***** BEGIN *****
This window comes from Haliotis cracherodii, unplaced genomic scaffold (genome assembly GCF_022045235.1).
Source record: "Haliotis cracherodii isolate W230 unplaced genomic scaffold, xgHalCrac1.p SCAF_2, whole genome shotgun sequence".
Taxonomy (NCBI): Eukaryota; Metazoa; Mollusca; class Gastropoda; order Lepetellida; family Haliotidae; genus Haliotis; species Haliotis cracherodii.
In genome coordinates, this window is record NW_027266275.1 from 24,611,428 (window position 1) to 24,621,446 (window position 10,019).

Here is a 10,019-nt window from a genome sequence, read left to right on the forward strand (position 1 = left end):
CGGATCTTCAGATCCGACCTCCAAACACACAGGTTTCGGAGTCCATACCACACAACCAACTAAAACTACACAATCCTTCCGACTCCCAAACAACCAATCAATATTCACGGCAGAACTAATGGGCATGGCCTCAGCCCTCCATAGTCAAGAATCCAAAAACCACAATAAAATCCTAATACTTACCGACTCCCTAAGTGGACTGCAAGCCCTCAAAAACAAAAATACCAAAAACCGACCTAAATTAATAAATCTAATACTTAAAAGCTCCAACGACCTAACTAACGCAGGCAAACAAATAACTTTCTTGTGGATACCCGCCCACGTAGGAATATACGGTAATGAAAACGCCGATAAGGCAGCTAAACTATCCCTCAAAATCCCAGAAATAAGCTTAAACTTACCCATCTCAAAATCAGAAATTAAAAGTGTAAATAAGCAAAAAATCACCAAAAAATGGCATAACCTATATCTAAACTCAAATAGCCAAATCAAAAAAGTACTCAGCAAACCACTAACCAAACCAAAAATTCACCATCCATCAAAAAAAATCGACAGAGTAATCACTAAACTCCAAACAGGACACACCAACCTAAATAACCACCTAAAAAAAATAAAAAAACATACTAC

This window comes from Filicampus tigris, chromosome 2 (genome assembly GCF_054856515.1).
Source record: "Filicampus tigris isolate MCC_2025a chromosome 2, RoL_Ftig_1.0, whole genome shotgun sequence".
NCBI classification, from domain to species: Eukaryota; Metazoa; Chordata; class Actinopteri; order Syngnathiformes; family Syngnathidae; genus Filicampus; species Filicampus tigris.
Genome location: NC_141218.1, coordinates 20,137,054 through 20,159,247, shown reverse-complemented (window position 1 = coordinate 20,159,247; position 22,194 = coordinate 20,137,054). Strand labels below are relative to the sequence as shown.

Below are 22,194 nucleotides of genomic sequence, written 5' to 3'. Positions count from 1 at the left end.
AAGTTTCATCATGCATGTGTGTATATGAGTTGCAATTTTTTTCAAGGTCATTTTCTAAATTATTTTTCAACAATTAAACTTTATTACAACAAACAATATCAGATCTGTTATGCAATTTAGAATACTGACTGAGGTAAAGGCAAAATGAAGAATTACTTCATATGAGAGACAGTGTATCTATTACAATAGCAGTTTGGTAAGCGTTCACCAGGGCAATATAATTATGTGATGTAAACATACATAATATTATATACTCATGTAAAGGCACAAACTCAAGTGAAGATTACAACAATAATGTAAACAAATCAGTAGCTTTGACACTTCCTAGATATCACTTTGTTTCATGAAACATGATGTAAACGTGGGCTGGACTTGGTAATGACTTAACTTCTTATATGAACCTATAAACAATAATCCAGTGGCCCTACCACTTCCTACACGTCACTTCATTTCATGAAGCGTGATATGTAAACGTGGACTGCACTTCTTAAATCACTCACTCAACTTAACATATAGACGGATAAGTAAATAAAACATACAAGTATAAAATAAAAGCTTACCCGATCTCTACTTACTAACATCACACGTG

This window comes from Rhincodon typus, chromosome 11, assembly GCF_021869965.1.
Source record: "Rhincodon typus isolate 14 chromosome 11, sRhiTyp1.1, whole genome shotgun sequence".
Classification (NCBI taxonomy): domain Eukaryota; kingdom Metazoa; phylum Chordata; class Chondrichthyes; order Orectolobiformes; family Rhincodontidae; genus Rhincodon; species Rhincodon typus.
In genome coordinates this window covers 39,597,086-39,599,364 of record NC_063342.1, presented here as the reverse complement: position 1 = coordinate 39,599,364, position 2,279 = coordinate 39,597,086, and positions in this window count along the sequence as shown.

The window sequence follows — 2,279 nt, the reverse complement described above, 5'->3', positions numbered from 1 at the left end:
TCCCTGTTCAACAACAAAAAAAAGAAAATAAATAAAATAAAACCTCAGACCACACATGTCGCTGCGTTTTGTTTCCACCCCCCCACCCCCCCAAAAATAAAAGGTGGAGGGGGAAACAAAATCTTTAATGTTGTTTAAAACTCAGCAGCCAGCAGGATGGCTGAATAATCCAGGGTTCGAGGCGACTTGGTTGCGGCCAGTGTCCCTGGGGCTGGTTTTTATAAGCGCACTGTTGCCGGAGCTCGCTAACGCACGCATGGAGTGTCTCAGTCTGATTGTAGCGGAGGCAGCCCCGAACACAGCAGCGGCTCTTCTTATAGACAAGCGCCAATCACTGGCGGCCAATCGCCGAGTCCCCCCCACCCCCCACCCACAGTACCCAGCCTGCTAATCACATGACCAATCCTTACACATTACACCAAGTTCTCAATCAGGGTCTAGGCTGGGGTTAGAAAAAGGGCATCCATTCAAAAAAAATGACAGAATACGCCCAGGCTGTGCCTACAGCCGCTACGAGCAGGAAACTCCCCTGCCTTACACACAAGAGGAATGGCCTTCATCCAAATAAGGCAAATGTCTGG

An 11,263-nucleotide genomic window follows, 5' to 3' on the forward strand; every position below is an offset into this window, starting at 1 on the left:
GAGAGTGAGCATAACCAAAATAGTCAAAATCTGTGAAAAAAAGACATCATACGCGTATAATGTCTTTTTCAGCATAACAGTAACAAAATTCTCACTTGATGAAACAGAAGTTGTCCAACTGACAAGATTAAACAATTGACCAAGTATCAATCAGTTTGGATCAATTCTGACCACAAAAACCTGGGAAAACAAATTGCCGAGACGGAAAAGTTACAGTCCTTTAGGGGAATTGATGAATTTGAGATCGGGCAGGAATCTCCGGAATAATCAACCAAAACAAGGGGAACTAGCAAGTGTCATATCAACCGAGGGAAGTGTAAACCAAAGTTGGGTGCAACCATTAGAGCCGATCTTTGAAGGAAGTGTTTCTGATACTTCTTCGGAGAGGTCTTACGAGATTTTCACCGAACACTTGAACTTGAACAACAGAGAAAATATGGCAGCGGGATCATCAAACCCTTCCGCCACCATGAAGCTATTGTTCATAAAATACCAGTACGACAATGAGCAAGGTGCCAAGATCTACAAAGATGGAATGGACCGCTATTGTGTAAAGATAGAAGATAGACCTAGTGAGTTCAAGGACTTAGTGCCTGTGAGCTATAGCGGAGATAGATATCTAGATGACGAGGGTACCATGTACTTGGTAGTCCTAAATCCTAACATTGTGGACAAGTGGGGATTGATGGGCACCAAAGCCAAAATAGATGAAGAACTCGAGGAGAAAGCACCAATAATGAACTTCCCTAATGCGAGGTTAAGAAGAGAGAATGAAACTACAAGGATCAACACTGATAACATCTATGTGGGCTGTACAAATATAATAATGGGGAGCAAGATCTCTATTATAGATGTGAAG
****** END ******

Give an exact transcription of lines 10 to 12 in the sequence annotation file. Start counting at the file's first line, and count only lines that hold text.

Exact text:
Genome location: NC_141218.1, coordinates 20,137,054 through 20,159,247, shown reverse-complemented (window position 1 = coordinate 20,159,247; position 22,194 = coordinate 20,137,054). Strand labels below are relative to the sequence as shown.

Below are 22,194 nucleotides of genomic sequence, written 5' to 3'. Positions count from 1 at the left end.
AAGTTTCATCATGCATGTGTGTATATGAGTTGCAATTTTTTTCAAGGTCATTTTCTAAATTATTTTTCAACAATTAAACTTTATTACAACAAACAATATCAGATCTGTTATGCAATTTAGAATACTGACTGAGGTAAAGGCAAAATGAAGAATTACTTCATATGAGAGACAGTGTATCTATTACAATAGCAGTTTGGTAAGCGTTCACCAGGGCAATATAATTATGTGATGTAAACATACATAATATTATATACTCATGTAAAGGCACAAACTCAAGTGAAGATTACAACAATAATGTAAACAAATCAGTAGCTTTGACACTTCCTAGATATCACTTTGTTTCATGAAACATGATGTAAACGTGGGCTGGACTTGGTAATGACTTAACTTCTTATATGAACCTATAAACAATAATCCAGTGGCCCTACCACTTCCTACACGTCACTTCATTTCATGAAGCGTGATATGTAAACGTGGACTGCACTTCTTAAATCACTCACTCAACTTAACATATAGACGGATAAGTAAATAAAACATACAAGTATAAAATAAAAGCTTACCCGATCTCTACTTACTAACATCACACGTG